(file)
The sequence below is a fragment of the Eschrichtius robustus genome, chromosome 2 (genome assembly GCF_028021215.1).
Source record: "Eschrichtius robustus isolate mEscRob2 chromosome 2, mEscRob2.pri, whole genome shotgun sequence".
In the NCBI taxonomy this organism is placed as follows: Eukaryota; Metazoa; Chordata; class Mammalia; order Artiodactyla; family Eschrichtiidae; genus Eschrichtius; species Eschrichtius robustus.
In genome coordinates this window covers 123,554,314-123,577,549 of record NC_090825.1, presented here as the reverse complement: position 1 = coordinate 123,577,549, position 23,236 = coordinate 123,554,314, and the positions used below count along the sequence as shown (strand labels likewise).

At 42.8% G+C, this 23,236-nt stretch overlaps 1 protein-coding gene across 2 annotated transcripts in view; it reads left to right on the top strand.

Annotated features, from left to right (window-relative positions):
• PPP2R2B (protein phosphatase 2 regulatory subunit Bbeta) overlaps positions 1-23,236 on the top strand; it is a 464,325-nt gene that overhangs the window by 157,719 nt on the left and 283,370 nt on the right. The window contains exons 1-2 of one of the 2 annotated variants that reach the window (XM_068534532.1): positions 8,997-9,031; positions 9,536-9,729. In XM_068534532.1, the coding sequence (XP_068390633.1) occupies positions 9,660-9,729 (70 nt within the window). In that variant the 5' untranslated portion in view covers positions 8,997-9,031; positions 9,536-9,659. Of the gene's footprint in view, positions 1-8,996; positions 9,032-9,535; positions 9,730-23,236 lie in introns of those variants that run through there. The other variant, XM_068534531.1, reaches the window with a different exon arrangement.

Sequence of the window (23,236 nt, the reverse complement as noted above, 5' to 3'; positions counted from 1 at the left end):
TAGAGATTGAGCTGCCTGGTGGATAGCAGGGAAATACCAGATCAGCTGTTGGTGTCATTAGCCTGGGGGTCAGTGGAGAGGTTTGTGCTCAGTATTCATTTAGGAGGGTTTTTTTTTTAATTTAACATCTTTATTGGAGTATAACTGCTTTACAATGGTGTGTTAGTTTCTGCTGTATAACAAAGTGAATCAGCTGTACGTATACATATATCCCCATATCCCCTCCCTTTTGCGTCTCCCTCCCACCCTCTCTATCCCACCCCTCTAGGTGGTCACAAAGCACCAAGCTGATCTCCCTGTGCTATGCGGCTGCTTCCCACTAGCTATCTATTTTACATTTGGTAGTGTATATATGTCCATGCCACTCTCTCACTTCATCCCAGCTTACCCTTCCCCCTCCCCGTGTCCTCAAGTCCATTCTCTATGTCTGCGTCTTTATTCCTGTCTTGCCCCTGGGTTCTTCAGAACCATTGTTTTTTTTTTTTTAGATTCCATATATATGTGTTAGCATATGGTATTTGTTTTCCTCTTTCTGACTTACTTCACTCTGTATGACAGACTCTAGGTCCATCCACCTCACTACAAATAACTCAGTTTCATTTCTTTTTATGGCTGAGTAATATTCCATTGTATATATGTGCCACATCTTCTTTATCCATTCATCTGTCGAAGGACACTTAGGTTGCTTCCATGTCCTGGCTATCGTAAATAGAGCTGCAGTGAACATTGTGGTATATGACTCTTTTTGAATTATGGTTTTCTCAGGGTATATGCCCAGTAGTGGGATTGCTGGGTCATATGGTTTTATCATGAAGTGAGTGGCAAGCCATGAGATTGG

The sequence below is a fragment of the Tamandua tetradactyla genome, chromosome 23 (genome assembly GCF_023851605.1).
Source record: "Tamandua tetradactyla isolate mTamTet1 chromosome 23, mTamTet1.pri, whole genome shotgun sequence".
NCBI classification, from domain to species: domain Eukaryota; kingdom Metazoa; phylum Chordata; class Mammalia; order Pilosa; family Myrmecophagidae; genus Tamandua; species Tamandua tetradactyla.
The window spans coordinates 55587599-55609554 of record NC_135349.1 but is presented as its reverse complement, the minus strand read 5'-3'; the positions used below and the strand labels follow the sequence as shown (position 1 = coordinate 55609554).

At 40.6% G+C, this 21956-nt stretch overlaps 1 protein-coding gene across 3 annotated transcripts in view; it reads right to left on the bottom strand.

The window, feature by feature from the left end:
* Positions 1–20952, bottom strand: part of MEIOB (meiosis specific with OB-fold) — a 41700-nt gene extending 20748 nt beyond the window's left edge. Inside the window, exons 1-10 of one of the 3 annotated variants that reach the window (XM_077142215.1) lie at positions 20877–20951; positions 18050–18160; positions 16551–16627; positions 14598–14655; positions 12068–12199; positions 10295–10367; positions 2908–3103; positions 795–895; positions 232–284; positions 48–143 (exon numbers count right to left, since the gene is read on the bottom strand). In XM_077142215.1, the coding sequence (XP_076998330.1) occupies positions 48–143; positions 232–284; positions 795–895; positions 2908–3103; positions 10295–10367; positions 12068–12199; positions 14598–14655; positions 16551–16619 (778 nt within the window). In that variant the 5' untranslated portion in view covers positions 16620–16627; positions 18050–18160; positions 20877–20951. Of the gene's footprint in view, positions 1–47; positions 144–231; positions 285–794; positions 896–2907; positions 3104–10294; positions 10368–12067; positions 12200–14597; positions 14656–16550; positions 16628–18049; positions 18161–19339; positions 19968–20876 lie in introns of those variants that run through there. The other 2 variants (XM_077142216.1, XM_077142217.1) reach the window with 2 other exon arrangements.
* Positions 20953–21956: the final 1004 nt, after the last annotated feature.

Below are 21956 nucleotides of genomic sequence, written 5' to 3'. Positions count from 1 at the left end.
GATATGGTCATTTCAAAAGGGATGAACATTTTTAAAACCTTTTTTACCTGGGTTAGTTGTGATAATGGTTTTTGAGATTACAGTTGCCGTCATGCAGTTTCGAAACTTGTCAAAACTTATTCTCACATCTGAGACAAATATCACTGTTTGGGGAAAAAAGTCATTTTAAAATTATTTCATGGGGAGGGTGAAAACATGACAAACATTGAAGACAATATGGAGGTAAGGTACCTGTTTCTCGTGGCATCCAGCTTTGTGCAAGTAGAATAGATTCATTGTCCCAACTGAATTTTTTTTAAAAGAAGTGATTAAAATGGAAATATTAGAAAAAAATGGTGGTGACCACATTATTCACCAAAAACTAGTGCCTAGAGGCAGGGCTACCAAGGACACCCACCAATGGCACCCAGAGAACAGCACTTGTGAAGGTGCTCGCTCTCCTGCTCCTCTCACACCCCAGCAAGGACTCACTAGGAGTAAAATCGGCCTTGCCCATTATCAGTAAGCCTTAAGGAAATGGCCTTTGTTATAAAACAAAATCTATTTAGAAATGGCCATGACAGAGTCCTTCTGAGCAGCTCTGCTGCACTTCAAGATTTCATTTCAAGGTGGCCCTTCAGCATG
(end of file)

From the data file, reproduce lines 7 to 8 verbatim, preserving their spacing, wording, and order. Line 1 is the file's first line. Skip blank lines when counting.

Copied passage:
• PPP2R2B (protein phosphatase 2 regulatory subunit Bbeta) overlaps positions 1-23,236 on the top strand; it is a 464,325-nt gene that overhangs the window by 157,719 nt on the left and 283,370 nt on the right. The window contains exons 1-2 of one of the 2 annotated variants that reach the window (XM_068534532.1): positions 8,997-9,031; positions 9,536-9,729. In XM_068534532.1, the coding sequence (XP_068390633.1) occupies positions 9,660-9,729 (70 nt within the window). In that variant the 5' untranslated portion in view covers positions 8,997-9,031; positions 9,536-9,659. Of the gene's footprint in view, positions 1-8,996; positions 9,032-9,535; positions 9,730-23,236 lie in introns of those variants that run through there. The other variant, XM_068534531.1, reaches the window with a different exon arrangement.

Sequence of the window (23,236 nt, the reverse complement as noted above, 5' to 3'; positions counted from 1 at the left end):